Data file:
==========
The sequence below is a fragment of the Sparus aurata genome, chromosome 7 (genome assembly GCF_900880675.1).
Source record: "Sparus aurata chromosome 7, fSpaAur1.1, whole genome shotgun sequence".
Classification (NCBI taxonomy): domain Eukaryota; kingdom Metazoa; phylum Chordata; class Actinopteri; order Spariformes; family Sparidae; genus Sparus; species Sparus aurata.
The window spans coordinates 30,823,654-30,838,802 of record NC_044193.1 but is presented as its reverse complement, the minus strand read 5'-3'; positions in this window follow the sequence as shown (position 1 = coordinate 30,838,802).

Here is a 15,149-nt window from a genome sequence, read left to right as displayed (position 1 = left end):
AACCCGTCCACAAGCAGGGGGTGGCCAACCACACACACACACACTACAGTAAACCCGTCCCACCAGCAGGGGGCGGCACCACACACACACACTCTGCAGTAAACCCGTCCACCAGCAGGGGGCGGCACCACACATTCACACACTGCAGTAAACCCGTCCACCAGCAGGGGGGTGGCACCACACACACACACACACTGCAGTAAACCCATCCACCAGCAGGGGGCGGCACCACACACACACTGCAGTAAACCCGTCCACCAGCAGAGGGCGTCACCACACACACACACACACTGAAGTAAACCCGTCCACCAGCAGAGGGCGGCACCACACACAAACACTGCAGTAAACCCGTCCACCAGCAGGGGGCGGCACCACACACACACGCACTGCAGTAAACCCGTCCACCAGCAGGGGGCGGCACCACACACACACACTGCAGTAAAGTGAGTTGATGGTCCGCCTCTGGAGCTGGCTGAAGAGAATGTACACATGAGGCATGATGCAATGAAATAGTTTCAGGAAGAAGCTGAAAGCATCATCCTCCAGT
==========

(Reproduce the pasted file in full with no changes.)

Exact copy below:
The sequence below is a fragment of the Sparus aurata genome, chromosome 7 (genome assembly GCF_900880675.1).
Source record: "Sparus aurata chromosome 7, fSpaAur1.1, whole genome shotgun sequence".
Classification (NCBI taxonomy): domain Eukaryota; kingdom Metazoa; phylum Chordata; class Actinopteri; order Spariformes; family Sparidae; genus Sparus; species Sparus aurata.
The window spans coordinates 30,823,654-30,838,802 of record NC_044193.1 but is presented as its reverse complement, the minus strand read 5'-3'; positions in this window follow the sequence as shown (position 1 = coordinate 30,838,802).

Here is a 15,149-nt window from a genome sequence, read left to right as displayed (position 1 = left end):
AACCCGTCCACAAGCAGGGGGTGGCCAACCACACACACACACACTACAGTAAACCCGTCCCACCAGCAGGGGGCGGCACCACACACACACACTCTGCAGTAAACCCGTCCACCAGCAGGGGGCGGCACCACACATTCACACACTGCAGTAAACCCGTCCACCAGCAGGGGGGTGGCACCACACACACACACACACTGCAGTAAACCCATCCACCAGCAGGGGGCGGCACCACACACACACTGCAGTAAACCCGTCCACCAGCAGAGGGCGTCACCACACACACACACACACTGAAGTAAACCCGTCCACCAGCAGAGGGCGGCACCACACACAAACACTGCAGTAAACCCGTCCACCAGCAGGGGGCGGCACCACACACACACGCACTGCAGTAAACCCGTCCACCAGCAGGGGGCGGCACCACACACACACACTGCAGTAAAGTGAGTTGATGGTCCGCCTCTGGAGCTGGCTGAAGAGAATGTACACATGAGGCATGATGCAATGAAATAGTTTCAGGAAGAAGCTGAAAGCATCATCCTCCAGT